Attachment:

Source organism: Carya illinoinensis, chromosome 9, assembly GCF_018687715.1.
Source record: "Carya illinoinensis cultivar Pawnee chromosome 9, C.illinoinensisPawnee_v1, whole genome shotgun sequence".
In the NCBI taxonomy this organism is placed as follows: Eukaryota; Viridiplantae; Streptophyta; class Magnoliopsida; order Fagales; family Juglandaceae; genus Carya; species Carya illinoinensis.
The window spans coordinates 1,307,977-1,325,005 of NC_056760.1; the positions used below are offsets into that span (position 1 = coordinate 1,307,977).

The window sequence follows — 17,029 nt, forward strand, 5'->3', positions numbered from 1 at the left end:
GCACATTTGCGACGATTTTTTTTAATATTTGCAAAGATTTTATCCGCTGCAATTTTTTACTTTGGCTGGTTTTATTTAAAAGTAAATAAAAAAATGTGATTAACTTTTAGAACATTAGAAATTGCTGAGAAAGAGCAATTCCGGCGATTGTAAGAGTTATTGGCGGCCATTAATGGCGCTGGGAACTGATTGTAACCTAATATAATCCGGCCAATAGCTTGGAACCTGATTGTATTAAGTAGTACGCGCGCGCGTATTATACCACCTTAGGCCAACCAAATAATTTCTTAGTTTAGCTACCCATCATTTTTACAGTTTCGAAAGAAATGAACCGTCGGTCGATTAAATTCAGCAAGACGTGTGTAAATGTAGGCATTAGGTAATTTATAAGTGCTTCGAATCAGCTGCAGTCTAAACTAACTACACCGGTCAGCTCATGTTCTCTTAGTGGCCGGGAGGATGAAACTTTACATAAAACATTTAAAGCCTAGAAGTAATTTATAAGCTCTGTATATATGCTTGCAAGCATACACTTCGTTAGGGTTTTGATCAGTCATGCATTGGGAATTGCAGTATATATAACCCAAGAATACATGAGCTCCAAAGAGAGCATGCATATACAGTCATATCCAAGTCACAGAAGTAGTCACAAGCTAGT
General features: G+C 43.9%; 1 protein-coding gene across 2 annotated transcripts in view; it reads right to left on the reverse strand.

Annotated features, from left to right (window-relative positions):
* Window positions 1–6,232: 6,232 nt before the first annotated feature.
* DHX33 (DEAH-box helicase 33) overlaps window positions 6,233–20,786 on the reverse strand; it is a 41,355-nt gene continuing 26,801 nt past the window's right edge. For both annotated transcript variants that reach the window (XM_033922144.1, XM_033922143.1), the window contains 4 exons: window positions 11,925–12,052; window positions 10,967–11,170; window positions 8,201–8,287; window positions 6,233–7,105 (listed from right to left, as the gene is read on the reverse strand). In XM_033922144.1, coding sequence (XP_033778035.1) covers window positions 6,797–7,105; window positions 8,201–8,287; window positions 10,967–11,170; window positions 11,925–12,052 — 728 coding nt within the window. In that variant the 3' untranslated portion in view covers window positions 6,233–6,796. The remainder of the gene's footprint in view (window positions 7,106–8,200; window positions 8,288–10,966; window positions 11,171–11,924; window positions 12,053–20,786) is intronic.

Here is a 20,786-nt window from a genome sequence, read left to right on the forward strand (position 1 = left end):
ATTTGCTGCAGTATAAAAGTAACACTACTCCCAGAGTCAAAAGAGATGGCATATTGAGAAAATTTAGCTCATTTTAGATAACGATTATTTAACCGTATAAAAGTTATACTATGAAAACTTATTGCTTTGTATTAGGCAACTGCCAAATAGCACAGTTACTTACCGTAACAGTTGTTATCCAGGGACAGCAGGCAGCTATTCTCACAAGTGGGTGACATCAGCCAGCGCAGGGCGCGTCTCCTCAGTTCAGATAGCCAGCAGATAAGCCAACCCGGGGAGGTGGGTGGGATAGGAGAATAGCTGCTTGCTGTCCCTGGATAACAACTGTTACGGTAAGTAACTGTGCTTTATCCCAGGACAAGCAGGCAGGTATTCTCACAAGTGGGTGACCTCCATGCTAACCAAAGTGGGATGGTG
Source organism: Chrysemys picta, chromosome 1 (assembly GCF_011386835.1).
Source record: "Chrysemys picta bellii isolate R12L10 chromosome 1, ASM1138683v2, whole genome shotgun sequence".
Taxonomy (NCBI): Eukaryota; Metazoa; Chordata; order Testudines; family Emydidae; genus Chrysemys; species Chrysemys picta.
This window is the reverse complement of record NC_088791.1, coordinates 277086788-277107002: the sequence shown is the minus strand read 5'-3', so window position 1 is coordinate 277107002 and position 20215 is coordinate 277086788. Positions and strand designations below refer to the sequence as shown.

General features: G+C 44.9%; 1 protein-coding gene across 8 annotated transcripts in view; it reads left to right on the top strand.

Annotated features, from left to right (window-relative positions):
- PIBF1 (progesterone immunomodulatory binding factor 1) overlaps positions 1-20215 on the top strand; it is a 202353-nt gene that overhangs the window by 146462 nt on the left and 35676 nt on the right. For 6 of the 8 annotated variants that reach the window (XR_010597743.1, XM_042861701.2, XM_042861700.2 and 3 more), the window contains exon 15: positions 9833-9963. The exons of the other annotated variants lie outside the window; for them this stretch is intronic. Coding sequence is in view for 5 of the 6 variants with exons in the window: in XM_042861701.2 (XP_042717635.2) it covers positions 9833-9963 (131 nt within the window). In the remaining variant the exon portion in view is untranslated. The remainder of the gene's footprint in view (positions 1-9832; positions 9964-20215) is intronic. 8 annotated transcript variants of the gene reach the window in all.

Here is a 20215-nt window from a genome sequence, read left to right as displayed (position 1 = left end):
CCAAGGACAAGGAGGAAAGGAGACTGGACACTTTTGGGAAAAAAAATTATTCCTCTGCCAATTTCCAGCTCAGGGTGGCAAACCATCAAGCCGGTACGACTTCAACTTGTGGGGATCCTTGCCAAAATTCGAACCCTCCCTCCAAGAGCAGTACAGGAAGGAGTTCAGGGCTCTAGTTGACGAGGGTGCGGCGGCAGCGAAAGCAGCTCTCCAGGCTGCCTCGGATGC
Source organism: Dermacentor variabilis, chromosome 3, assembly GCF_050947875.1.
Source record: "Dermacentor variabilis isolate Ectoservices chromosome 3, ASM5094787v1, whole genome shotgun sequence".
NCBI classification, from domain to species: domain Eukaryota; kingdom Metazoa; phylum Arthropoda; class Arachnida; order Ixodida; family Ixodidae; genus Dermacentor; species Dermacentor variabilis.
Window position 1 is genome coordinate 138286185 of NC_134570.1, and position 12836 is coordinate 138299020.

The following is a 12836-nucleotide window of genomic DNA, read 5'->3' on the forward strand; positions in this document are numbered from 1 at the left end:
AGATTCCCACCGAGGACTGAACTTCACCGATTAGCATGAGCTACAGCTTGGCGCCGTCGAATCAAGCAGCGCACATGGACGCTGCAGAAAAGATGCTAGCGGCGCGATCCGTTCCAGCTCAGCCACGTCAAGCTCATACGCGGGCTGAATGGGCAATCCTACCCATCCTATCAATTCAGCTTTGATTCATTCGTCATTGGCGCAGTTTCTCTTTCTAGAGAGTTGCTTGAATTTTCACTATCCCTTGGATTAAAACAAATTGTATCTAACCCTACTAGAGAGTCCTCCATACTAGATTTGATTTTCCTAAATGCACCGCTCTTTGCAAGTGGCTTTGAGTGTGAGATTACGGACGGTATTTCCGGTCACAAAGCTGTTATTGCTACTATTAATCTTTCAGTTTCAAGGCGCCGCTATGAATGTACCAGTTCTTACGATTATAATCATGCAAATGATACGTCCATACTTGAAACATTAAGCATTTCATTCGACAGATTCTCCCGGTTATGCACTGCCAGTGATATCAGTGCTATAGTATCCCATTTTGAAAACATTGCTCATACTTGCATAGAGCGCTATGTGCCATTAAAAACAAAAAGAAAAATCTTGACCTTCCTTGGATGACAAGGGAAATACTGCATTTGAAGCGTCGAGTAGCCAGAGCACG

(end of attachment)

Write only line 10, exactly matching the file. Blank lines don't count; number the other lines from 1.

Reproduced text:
* DHX33 (DEAH-box helicase 33) overlaps window positions 6,233–20,786 on the reverse strand; it is a 41,355-nt gene continuing 26,801 nt past the window's right edge. For both annotated transcript variants that reach the window (XM_033922144.1, XM_033922143.1), the window contains 4 exons: window positions 11,925–12,052; window positions 10,967–11,170; window positions 8,201–8,287; window positions 6,233–7,105 (listed from right to left, as the gene is read on the reverse strand). In XM_033922144.1, coding sequence (XP_033778035.1) covers window positions 6,797–7,105; window positions 8,201–8,287; window positions 10,967–11,170; window positions 11,925–12,052 — 728 coding nt within the window. In that variant the 3' untranslated portion in view covers window positions 6,233–6,796. The remainder of the gene's footprint in view (window positions 7,106–8,200; window positions 8,288–10,966; window positions 11,171–11,924; window positions 12,053–20,786) is intronic.